As Nadia Oehlsen watched her grandmother grow older, she realized she wanted more memories of her besides photographs. “I wanted to have her voice,” says Oehlsen, a Chicago schoolteacher.
So over the course of one week, Oehlsen and her grandmother sat down together for a few interview sessions, ranging from 45 minutes to a couple of hours. Oehlsen asked the questions, but she let her grandmother guide the conversation: “If there was a question that was off-limits, she knew she didn’t have to answer.”
Oehlsen’s grandmother told her stories that spanned her entire long life, from her earliest memories—looking at her cousin in a baby carriage and listening to her father brew beer in the bathtub—to stories about her job as a bookkeeper for Ma Bell to more profound speculations about what would happen once she finally passed.
Like Oehlsen, many people realize that, as their parents and grandparents age, they don’t know them as well as they wish they did. Maybe they have questions about their parents’ and grandparents’ lives that they’re too shy to ask, whether it’s about an early spouse or sweetheart, the origins of a family quarrel or more details about stories they already know well: How did Grandma feel leaving school as a teenager to work and help the family? How did that experience influence how she raised her own children?
As the founding chair of the Legacy Project, an organization based in Ontario, Canada, that works to build connections through storytelling, Susan V. Bosak helps people ask those questions.
Because these conversations can be tough, the Legacy Project provides tips on its website. But Bosak warns that printing the list and sitting down for a question-and-answer session isn’t the best approach. It’s better to work your questions into regular interactions—she would talk to her own father at night while they ate dinner together—and to tailor the questions to the mood of the conversation or parents’ personalities. Pay attention also to the stories parents tell most often; they may be an indication of how they want to be remembered. Bosak’s father, for instance, told her several times about how he had quit his dream job because he felt the government department he was working for was wasting taxpayers’ money. “The life theme of integrity and standing up for what’s right was important to him,” she says, “and that’s the story he used to communicate that value.”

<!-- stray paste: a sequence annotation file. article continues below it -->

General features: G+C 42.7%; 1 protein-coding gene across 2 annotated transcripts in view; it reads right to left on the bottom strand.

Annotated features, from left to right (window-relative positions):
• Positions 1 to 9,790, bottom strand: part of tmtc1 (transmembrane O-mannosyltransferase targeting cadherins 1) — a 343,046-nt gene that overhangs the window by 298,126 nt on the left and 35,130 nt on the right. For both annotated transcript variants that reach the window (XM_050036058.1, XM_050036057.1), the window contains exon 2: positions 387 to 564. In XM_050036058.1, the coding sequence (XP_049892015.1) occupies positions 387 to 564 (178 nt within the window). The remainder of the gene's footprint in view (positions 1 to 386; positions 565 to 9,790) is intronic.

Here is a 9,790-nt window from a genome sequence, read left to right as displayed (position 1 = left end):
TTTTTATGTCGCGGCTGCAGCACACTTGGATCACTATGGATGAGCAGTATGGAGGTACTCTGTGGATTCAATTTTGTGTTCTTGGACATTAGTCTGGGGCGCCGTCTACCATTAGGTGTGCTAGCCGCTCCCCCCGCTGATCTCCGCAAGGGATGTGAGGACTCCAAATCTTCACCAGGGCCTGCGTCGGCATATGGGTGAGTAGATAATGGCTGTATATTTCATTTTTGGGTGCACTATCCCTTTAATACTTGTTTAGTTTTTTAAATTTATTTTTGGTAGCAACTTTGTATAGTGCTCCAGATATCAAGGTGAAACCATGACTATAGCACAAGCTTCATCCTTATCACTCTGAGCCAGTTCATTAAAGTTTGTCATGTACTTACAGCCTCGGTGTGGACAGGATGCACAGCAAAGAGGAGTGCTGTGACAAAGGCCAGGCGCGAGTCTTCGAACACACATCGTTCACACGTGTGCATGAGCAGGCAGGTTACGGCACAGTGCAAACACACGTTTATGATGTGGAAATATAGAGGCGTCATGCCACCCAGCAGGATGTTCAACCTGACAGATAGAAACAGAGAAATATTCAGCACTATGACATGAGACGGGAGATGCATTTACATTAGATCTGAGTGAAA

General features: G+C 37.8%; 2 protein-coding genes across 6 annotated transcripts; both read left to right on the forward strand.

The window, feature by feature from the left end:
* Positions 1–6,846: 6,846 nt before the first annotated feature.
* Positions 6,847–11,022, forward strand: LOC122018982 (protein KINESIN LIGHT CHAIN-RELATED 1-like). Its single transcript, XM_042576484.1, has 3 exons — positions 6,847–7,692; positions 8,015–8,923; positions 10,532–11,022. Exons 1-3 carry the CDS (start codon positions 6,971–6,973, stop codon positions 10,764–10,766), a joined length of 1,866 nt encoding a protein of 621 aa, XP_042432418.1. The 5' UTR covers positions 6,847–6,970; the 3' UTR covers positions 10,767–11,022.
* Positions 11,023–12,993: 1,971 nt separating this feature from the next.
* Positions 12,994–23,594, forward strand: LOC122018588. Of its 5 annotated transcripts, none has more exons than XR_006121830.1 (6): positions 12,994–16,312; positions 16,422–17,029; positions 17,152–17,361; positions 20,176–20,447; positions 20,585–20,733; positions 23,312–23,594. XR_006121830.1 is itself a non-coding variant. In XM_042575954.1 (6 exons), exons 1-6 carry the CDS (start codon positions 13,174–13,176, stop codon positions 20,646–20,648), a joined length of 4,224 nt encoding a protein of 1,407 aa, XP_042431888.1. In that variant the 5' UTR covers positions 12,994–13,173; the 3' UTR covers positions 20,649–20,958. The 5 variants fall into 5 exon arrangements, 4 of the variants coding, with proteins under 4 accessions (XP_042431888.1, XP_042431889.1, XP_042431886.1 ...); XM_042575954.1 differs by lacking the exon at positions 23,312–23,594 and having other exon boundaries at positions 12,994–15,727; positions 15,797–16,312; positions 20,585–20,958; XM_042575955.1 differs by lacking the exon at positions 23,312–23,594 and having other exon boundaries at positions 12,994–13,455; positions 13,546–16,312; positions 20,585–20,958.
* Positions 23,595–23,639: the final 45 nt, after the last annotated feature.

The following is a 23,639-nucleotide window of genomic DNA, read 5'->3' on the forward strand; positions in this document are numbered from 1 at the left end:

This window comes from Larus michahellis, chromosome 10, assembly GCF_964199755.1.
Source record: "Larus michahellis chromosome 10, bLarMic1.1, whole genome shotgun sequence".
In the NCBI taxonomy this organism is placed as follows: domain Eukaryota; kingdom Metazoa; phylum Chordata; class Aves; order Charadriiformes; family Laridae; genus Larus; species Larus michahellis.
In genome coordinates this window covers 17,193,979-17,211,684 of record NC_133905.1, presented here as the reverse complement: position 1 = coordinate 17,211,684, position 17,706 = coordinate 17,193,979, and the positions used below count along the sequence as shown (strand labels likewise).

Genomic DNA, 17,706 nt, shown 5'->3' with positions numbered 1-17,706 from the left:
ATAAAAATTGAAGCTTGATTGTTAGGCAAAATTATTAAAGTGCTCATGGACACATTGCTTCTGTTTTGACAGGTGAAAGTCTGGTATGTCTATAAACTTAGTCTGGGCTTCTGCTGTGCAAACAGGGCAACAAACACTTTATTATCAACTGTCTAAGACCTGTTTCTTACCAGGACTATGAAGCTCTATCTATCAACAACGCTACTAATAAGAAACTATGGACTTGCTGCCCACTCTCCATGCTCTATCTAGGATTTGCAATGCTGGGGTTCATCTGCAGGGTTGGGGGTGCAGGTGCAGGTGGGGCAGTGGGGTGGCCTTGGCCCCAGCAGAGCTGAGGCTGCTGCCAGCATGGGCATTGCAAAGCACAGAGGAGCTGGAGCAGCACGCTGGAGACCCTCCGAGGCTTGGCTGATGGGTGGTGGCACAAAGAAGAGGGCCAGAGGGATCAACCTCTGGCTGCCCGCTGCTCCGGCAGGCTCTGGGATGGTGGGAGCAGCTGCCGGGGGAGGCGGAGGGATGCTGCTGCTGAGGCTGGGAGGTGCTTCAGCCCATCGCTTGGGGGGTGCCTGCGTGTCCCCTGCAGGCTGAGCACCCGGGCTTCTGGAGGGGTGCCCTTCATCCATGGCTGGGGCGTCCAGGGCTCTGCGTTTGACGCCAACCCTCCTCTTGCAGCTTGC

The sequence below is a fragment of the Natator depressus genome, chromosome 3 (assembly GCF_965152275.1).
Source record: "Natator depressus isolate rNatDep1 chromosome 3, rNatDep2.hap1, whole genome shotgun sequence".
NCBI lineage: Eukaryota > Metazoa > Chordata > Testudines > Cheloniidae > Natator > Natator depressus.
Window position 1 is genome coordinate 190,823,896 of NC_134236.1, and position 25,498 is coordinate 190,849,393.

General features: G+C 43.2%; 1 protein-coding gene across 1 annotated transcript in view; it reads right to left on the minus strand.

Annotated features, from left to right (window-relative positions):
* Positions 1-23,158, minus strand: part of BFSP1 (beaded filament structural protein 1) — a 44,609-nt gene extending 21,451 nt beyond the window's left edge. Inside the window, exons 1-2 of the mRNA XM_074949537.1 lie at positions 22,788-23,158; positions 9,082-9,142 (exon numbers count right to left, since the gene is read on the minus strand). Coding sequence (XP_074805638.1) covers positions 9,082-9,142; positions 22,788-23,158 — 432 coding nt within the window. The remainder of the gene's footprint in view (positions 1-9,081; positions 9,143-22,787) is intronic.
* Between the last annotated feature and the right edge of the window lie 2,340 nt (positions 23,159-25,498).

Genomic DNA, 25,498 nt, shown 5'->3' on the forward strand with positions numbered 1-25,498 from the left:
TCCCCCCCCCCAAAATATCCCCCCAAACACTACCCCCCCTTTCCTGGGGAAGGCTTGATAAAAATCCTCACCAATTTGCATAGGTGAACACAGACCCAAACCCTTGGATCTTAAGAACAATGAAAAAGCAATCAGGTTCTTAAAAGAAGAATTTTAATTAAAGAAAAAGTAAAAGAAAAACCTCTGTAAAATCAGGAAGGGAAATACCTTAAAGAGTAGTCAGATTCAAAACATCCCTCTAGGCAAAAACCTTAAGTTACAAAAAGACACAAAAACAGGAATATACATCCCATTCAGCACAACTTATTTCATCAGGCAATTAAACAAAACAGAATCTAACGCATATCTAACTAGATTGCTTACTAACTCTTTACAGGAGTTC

Your own curiosity may be the best guide. “What do you want to know about your parents?” Bosak asks. “If you’re genuine in your interest, that can often prompt someone to be more open.”
Sometimes, she adds, grandchildren have an easier time asking questions than children do. Bosak believes it’s because there’s comfort in the greater generational distance.
Darby Morhardt, a professor of neurology at Northwestern University who works with Alzheimer’s patients, says that going through old photo albums can be a good way to trigger memories and get stories to start flowing. She also suggests participating in a life story program such as StoryCorps, which tours around the country with mobile sound booths; you can reserve a time to go interview your parent or grandparent, and StoryCorps will record the interview and store it in the Library of Congress. (Some interviews also air on local NPR stations nationwide.) Not only do these programs provide questions to help interviewers get started, they also provide a calm space for talking one-on-one. “It’s important that there aren’t a lot of people throwing questions,” like in the middle of a big family dinner. “It can be confusing.”
Most of all, though, don’t be afraid to ask big questions, or to ask your parents about parts of your childhood that bother you or that you never quite understood. “We all have wounds from our childhood,” Bosak says, “and sometimes those kinds of questions—trying to understand a parent’s motivations or limitations —are the ones we never touch. If we don’t find the courage to dig into them at some point, then they become part of an unfinished legacy, leave a hole in our lives, which in turn affects our own legacy.”
That’s something Nadia Oehlsen discovered during her conversations with her grandmother. “She was always prissy,” Oehlsen says, “always worried about what the neighbors would think. Then I asked her about her dad’s family. She said you could always find her grandfather down at the bar. I realized the reason she was always concerned with what people would think came from her growing up low-income and wanting to be taken seriously.”
Six weeks after their interview sessions, Oehlsen’s grandmother had a stroke that left her with aphasia. “She was still herself,” Oehlsen says, “but could only speak in short sentences. I’m really glad we did it when we could.”